Cumin is the dried, white fruit with greyish brown colour of a small slender annual herb. The surface of the fruit has 5 primary ridges, alternatively has 4 less distinct secondary ridges bearing numerous short hairs. The plant is 15 to 50 cm high. The aromatic seed like fruit is elongated, ovoid, 3 to 6 mm long, slightly bitter and has a warm flavour. The flowers are white or rose coloured in small umbels.
Uses: Cumin seed have an aromatic odour and bitter taste. It is used as a condiment, and is an ingredient in curry powders, seasonings of breads, cakes and cheese. It is employed in native dishes of Central and South America. In medicine, it is used as a stimulant, carminative, stomachic and astringent. Cumin seed oil is used in perfumery and for flavouring liqueurs and cordials.
Health Benefits of Cumin:
Cumin has long been used in traditional medicine. Also modern studies have confirmed some of the health benefits cumin is traditionally known for. Here are some of the health benefits of Cumins:
Promotes Digestion: Cumin aids digestion. It is a known for its carminative properties and is helpful in many digestive issues, like indigestion and flatulence. Thymol one of the essential oils in cumin seeds also helps stimulate the salivary glands that help to digest food. it also increases the activity of digestive enzymes, potentially speeding up digestion.
Cumin also increases the release of bile from the liver. Bile helps digest fats and certain nutrients. Cumin is also reported to be helpful in irritable bowel syndrome (IBS).
Also read about the benefits of other commonly used spices like Ginger, Fenugreek, Fennel, Curry Leaves, Cumin Seeds, Coriander, Cloves, Cinnamon, Cardamom, Bay Leaves, Basil, Asafoetida, Aniseeds, on our digestion and metabolism.
Antioxidant: Cumin contains antioxidants which help to reduce damage to our body from free radicals. Free radicals are basically lonely electrons. Electrons like being in pairs and when they split up, they become unstable. These lone, or “free” electrons steal other electron partners away from other chemicals in your body. This process is called “oxidation.”
The oxidation of fatty acids in your arteries leads to clogged arteries and heart disease. Oxidation also leads to inflammation in diabetes, and the oxidation of DNA can contribute to cancer. Antioxidants in cumin give an electron to a lonely free radical electron, making it more stable.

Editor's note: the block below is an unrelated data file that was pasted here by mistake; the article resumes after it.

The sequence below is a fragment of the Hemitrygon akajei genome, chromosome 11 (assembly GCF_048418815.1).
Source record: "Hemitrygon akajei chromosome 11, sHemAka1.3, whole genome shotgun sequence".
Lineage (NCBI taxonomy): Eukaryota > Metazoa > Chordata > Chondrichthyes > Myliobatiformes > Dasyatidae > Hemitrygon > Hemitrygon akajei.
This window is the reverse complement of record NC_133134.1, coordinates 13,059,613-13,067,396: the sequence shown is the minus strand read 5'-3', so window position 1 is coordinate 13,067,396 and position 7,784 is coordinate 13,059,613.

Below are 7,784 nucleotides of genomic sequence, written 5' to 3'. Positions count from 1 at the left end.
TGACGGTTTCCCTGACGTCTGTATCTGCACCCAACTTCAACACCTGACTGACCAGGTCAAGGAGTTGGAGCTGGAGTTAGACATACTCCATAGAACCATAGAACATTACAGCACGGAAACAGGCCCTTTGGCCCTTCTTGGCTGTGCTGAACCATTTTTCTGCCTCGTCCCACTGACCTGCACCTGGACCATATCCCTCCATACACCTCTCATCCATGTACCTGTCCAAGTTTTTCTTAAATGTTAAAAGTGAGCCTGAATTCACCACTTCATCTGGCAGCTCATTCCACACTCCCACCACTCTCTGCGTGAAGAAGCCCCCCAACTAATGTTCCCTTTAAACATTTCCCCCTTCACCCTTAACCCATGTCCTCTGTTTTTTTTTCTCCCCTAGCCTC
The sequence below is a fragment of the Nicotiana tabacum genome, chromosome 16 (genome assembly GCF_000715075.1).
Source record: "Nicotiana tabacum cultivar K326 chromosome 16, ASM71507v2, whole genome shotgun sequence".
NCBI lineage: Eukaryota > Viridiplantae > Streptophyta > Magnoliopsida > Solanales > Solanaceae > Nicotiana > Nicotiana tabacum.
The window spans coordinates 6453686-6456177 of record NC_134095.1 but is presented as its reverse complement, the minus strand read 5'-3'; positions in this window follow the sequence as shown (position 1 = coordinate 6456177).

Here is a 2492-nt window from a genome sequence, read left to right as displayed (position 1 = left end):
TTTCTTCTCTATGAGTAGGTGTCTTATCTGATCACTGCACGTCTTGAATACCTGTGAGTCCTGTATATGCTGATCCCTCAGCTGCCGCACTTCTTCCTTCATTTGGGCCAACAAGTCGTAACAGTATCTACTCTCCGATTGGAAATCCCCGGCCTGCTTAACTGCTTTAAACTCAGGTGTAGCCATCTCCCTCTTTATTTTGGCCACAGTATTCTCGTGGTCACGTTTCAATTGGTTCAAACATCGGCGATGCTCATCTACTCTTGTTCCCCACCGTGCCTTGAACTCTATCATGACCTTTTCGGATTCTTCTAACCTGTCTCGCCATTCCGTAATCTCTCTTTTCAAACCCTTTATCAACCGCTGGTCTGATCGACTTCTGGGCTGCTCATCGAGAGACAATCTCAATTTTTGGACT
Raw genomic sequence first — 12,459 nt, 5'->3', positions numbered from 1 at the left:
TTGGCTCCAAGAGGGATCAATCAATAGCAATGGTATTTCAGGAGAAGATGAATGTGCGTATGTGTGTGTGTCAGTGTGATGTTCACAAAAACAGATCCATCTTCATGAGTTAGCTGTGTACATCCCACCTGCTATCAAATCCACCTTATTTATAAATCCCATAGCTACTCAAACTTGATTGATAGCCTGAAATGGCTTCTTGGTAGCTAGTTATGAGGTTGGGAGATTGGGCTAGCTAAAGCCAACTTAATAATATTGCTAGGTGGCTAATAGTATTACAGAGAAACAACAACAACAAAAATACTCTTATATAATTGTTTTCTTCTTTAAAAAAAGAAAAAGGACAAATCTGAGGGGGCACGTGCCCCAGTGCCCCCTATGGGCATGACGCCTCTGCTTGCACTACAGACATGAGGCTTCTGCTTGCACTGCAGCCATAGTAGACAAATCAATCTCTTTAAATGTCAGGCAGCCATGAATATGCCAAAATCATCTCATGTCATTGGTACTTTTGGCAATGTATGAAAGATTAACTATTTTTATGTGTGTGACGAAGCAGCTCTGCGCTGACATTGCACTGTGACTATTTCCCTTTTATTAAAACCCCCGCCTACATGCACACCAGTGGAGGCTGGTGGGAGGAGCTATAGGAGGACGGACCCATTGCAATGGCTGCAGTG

Antioxidants help prevent diseases like cancer, heart disease, and high blood pressure. Basically, antioxidants can make your immune system better to keep you healthier and more energetic.
Curry Leaves, fenugreek, coriander, cinnamon, chilies, cardamom, Bay Leaf, aniseeds are also some of the commonly used spices known for antioxidant benefits.
Diabetes: Some studies have found that harmful compounds called advanced glycation end products (AGEs) may also have a powerful effect on our metabolic health — regardless of your weight. AGEs accumulate naturally as we age and are created when certain foods are cooked at high temperatures. In one studey it was found that concentrated cumin supplement improved early indicators of diabetes in overweight individuals. Cumin contains several components that reduce AGEs.
Some of the other spices which may be helpful to control diabetes are Garlic, Curry Leaves, Fenugreek, Coriander, Cloves, Bay Leaves, Basil.
Weight Loss: Cumin helps in reducing fat and weight loss.
You may also like to read about Ginger, Fenugreek, Curry Leaves, Cloves, Cinnamon, Chilies, Bay Leaf and Aniseeds for weight loss.
You may also like to read Diet and Weight Loss.
Rich Source of Iron: Cumin seeds are known to be rich in iron and hence helpful in Anemia. One of the main causes of Anemia is known to be iron deficiency in our blood.